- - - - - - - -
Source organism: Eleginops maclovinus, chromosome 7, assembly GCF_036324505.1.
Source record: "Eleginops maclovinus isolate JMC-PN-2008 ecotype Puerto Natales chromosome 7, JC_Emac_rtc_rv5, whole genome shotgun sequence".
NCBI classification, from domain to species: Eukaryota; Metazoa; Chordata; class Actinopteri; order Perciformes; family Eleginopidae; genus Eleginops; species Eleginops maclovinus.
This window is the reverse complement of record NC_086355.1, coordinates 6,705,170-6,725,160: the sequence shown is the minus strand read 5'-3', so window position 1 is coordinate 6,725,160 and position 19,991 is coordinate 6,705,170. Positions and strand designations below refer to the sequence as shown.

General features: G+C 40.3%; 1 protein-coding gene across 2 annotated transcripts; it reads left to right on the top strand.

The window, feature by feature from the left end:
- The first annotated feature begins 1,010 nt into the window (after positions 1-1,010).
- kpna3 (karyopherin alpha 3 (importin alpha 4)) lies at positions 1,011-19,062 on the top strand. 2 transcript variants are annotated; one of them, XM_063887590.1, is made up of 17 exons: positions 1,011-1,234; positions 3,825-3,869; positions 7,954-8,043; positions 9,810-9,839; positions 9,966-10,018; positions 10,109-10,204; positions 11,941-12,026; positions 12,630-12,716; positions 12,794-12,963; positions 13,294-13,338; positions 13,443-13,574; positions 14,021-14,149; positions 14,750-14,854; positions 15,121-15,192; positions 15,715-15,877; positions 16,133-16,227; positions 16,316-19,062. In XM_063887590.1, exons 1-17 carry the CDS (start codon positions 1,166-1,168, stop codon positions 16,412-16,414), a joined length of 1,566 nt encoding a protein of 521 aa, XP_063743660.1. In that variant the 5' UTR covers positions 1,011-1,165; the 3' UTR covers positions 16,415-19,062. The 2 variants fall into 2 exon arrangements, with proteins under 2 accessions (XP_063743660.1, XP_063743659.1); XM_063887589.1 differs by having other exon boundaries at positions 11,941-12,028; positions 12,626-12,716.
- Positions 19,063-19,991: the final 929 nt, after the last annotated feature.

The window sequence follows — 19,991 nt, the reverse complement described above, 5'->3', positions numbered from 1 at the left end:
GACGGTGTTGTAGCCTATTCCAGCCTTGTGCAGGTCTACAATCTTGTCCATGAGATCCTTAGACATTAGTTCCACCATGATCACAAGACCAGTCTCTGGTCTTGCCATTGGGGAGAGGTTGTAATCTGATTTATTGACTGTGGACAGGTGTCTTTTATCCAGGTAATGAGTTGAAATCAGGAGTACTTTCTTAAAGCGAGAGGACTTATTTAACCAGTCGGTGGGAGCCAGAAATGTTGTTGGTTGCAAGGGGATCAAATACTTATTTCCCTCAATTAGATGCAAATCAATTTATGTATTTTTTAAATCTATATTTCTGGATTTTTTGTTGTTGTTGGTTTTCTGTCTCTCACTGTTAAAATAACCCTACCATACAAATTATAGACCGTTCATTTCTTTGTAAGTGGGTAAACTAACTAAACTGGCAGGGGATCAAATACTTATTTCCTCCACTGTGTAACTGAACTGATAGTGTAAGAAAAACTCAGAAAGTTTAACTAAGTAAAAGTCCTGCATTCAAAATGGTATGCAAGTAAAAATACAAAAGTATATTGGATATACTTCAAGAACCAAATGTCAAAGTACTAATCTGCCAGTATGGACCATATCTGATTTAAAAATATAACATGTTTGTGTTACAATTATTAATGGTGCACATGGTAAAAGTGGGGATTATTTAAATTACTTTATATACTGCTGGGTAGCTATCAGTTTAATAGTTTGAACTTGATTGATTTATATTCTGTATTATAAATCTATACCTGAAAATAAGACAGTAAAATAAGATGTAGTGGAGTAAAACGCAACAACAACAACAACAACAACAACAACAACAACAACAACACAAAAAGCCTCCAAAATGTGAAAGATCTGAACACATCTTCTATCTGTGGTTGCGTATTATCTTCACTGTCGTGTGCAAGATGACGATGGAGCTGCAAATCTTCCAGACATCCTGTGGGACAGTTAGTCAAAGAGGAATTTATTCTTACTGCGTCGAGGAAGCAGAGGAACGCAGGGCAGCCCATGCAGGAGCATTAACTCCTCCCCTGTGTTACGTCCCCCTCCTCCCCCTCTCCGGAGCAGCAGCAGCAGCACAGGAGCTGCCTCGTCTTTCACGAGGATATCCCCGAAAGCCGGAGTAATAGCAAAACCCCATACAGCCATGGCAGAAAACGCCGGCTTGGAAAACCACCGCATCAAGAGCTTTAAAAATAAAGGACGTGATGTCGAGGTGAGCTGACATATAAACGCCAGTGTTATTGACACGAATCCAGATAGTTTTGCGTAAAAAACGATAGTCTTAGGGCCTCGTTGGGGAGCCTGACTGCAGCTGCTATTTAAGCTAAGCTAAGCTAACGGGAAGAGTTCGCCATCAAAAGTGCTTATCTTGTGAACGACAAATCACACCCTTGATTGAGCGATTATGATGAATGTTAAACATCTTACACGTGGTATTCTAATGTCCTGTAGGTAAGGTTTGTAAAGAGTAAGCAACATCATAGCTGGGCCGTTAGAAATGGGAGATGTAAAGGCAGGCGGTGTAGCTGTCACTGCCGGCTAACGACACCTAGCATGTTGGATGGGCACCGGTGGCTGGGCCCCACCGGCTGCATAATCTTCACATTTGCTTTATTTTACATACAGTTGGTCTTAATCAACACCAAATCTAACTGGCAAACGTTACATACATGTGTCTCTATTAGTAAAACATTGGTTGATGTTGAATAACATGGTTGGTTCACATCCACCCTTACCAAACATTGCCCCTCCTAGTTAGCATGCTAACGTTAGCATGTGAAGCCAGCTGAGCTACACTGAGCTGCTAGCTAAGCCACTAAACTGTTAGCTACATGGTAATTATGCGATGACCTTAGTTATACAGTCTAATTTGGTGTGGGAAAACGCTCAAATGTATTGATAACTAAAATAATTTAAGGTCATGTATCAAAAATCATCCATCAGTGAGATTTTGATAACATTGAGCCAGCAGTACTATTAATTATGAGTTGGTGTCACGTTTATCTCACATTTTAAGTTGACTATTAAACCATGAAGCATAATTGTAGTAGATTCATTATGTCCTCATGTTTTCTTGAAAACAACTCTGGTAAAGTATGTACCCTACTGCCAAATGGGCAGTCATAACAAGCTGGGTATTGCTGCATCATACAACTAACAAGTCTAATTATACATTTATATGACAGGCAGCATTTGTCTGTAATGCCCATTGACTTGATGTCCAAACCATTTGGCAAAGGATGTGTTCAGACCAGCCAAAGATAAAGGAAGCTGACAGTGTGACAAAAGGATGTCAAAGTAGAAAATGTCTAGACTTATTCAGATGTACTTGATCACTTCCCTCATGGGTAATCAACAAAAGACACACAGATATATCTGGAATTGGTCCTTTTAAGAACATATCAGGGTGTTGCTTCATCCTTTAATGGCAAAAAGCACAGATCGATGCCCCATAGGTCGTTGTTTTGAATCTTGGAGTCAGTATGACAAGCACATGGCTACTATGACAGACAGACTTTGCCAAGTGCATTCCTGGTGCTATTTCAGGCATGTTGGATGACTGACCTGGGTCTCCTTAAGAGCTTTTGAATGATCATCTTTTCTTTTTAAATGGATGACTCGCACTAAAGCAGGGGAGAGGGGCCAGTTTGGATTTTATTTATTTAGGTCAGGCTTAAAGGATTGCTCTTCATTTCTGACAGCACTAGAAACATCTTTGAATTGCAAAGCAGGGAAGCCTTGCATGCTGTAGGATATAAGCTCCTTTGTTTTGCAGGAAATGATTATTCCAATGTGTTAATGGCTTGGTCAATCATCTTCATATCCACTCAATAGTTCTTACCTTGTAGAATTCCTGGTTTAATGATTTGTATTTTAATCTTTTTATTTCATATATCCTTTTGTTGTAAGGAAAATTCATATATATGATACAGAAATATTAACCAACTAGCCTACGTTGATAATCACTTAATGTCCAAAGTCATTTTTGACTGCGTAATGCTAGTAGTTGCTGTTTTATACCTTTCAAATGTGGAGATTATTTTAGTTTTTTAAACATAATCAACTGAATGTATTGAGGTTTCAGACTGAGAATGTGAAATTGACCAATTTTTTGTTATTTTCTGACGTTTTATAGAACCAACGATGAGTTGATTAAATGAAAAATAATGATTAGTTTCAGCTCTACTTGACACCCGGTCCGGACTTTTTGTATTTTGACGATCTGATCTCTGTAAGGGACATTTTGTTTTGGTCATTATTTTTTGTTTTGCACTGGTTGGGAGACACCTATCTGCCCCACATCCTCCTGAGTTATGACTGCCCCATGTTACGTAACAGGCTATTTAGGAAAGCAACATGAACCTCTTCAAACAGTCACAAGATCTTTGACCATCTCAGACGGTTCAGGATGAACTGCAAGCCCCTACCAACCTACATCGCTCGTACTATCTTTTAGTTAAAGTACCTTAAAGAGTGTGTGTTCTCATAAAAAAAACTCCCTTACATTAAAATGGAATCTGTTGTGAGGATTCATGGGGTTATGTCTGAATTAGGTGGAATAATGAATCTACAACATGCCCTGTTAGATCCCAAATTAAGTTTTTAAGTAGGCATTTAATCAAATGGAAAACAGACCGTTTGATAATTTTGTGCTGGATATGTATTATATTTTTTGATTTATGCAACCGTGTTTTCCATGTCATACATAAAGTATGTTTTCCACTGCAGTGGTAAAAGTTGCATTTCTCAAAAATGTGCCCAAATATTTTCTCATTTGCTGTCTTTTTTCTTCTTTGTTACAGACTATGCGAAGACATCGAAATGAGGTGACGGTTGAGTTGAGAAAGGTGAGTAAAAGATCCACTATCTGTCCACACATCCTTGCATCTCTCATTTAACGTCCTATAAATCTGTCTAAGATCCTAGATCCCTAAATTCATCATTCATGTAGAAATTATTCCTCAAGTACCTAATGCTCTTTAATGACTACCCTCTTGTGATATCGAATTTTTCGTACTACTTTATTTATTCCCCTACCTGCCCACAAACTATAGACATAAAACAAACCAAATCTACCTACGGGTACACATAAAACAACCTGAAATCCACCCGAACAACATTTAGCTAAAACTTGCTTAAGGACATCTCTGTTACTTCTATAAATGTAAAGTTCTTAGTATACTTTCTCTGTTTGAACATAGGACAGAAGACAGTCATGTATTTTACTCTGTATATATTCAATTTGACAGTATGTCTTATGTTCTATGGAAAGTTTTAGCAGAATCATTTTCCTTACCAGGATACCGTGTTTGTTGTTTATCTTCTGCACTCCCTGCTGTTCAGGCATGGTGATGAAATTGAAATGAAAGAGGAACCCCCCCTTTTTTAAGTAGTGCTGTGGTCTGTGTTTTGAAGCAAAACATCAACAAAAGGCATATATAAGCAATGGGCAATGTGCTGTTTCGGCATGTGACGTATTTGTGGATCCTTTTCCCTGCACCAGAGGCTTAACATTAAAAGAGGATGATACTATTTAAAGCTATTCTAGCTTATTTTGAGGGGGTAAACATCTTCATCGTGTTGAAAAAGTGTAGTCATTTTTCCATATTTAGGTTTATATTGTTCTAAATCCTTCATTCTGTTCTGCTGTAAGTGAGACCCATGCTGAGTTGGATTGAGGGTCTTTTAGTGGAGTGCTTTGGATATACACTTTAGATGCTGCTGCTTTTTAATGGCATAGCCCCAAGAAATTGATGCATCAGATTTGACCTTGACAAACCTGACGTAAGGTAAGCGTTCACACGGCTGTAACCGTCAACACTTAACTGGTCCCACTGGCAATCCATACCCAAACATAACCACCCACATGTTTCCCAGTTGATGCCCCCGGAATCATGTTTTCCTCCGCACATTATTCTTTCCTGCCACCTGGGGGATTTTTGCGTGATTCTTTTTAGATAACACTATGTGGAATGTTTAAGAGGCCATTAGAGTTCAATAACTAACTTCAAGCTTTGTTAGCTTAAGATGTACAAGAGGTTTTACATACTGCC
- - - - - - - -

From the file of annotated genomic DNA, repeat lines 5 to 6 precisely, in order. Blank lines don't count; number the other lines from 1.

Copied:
General features: G+C 40.3%; 1 protein-coding gene across 2 annotated transcripts; it reads left to right on the top strand.

The window, feature by feature from the left end: